Today I would like to explore some particular steps that homeschooling moms can take to be prepared for the time when our children are grown and the demands on our lives change. If you have not yet done so, I would encourage you to read those thoughts before you continue.
As Christian women, we often look at the Proverbs 31 woman, as one of our favorite role models. This icon of biblical womanhood described in detail to King Lemuel by his very wise mother, stands as the perfect example to us of the woman who could do it all. She not only brought home the bacon and fried it up in the pan, but she probably raised the pig in a field she bought, made footballs to sell from the pigskin, and could instruct everyone in her household how to do these things, too!
So I find it interesting that in verse 25 we are told that she is a woman of strength and dignity, a wife and mother of godly character who is prepared for the future. Though we often think that this means she has a pantry full of good things to eat and warm clothing for her little ones when winter comes, I think it also means that the Proverbs 31 woman was ready to face the changing seasons in her life as they came her direction. One reason I believe this is that no one woman could do all that this woman did all at once and in the same season. I think that King Lemuel’s mom wanted him to choose a wife who would graciously and wisely move from one season of life to another, bringing him joy and blessings in all the stages that they were to go through together. In fact, if we do not look at this passage of Scripture in the light of those changing seasons, we are doomed to failure and discouragement.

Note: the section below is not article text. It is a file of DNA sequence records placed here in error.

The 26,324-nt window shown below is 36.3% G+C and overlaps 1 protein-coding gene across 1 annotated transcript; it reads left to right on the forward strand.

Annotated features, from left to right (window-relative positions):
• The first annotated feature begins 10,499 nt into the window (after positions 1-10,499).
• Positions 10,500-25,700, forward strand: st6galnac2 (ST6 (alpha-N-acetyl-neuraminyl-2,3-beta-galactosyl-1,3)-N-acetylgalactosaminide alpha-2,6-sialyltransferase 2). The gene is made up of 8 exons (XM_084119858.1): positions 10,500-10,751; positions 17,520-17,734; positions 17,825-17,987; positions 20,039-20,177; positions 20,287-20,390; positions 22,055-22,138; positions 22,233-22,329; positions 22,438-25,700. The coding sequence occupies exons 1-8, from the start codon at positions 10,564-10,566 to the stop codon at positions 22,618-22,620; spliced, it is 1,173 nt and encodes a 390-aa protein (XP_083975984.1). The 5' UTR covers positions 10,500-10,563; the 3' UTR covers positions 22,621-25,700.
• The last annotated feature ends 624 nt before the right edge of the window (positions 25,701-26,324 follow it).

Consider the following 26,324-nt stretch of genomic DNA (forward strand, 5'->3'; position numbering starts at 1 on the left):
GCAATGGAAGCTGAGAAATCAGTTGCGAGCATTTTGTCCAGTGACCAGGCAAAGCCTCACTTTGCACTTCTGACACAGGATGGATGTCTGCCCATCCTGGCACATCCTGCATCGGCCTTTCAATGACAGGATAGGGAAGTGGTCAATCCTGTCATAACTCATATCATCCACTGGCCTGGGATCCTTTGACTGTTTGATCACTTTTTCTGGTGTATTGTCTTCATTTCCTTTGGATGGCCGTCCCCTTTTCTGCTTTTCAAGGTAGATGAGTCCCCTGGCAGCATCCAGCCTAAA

I think there are many practical ways that women need to be prepared as we face the future and the “fall and winter” seasons of our lives.